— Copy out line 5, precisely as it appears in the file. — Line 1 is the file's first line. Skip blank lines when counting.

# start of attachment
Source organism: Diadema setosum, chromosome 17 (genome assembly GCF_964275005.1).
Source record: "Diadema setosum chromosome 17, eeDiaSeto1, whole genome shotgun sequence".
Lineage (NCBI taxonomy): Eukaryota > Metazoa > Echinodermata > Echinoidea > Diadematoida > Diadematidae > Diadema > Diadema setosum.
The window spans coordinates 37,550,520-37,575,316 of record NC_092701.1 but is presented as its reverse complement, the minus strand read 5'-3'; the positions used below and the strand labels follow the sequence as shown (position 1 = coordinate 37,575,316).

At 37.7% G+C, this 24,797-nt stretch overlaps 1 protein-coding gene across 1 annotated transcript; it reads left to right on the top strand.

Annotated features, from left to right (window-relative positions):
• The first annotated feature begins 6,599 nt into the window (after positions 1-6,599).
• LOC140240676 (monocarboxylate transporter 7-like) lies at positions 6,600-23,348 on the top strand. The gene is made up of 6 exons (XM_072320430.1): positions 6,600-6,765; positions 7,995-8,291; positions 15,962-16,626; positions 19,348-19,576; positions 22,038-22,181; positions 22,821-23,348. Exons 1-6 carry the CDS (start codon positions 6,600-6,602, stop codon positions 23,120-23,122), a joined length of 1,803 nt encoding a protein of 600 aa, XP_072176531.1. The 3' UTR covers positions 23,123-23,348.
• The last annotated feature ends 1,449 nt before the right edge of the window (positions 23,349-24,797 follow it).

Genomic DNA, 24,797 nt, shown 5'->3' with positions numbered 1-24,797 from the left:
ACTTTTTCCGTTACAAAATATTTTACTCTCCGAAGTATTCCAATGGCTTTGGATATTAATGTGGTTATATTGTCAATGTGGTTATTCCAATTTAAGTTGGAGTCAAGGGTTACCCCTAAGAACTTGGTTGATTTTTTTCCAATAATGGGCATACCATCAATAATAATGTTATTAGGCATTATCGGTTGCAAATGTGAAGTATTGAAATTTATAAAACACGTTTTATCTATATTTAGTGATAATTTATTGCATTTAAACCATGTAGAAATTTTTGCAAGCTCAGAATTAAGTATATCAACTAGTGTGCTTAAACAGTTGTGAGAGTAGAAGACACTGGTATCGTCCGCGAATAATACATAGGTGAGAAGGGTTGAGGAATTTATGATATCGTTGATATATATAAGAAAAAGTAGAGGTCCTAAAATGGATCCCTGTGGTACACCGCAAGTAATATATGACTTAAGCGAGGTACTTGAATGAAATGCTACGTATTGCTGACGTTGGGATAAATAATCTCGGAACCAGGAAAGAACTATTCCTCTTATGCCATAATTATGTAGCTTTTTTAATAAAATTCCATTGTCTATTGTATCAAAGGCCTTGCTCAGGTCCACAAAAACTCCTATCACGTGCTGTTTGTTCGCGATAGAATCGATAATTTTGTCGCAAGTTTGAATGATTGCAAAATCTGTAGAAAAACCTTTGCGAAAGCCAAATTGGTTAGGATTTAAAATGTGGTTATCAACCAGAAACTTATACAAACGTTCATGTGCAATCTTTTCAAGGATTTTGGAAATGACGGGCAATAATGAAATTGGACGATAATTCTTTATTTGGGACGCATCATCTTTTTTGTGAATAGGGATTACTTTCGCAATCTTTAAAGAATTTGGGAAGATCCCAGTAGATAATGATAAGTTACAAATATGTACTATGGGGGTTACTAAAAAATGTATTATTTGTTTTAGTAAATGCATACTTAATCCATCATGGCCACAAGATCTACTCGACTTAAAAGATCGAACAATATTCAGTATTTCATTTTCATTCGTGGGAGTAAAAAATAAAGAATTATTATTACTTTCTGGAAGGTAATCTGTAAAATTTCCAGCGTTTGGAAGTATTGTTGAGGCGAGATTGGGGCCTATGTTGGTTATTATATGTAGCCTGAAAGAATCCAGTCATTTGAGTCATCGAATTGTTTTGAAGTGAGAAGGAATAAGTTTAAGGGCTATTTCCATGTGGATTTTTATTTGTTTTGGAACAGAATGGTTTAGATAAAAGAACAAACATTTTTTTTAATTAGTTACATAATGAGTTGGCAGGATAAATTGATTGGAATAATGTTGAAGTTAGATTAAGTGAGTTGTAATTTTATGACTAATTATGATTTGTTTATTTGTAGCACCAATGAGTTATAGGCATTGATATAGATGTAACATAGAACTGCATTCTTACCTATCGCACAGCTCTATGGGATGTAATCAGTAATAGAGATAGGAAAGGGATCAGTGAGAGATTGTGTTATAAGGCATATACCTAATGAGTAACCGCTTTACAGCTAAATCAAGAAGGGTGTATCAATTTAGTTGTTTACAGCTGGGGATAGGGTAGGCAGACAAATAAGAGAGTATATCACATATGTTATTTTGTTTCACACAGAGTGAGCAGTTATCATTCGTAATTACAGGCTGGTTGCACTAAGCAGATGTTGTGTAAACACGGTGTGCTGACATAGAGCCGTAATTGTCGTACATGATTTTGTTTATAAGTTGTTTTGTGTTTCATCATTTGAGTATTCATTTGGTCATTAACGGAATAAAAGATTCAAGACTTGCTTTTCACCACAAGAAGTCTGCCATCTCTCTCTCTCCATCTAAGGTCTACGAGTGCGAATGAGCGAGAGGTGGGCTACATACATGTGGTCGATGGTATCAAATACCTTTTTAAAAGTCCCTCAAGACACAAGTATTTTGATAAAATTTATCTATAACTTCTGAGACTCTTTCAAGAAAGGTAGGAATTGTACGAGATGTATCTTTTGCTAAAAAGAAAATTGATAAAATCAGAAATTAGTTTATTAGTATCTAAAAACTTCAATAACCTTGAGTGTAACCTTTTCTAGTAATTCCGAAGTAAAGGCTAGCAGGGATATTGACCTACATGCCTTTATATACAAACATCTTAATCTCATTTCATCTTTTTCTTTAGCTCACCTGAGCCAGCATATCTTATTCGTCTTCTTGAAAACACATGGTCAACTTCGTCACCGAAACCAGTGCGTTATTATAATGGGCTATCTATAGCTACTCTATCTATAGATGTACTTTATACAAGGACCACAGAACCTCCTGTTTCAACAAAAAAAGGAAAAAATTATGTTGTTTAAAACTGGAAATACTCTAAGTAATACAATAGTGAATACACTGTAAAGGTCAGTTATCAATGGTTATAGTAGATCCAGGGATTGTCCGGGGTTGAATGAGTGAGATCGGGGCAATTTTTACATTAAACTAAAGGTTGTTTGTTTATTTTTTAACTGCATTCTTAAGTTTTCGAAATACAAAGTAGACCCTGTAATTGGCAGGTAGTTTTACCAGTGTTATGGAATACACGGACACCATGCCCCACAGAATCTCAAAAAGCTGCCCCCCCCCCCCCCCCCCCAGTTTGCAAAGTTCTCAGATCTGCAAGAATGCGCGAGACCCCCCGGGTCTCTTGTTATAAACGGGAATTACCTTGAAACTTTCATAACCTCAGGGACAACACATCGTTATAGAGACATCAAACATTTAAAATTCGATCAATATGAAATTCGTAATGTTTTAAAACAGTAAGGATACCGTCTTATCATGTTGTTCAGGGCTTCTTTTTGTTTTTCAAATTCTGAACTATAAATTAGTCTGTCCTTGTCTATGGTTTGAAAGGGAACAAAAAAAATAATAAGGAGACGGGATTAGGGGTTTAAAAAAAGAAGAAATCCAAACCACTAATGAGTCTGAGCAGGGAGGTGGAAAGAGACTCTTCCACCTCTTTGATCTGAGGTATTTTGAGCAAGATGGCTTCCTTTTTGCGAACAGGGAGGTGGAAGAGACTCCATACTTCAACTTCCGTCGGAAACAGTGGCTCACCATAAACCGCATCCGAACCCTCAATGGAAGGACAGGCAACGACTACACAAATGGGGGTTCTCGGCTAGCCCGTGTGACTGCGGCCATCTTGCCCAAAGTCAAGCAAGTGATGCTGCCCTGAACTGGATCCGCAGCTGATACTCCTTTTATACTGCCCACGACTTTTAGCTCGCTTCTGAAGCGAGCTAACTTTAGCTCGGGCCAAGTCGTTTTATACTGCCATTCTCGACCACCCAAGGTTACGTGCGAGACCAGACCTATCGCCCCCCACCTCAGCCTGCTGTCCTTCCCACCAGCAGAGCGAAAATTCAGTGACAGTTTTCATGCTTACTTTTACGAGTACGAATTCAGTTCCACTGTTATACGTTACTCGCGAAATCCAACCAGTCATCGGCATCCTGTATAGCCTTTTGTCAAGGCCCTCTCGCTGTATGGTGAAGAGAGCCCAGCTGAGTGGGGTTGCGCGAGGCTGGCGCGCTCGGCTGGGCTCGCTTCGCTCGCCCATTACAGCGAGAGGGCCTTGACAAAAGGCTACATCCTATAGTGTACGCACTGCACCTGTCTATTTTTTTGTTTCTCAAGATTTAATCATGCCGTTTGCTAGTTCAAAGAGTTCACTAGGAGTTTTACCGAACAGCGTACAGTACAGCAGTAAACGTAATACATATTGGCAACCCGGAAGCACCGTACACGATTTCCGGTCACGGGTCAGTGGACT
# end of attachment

At 37.7% G+C, this 24,797-nt stretch overlaps 1 protein-coding gene across 1 annotated transcript; it reads left to right on the top strand.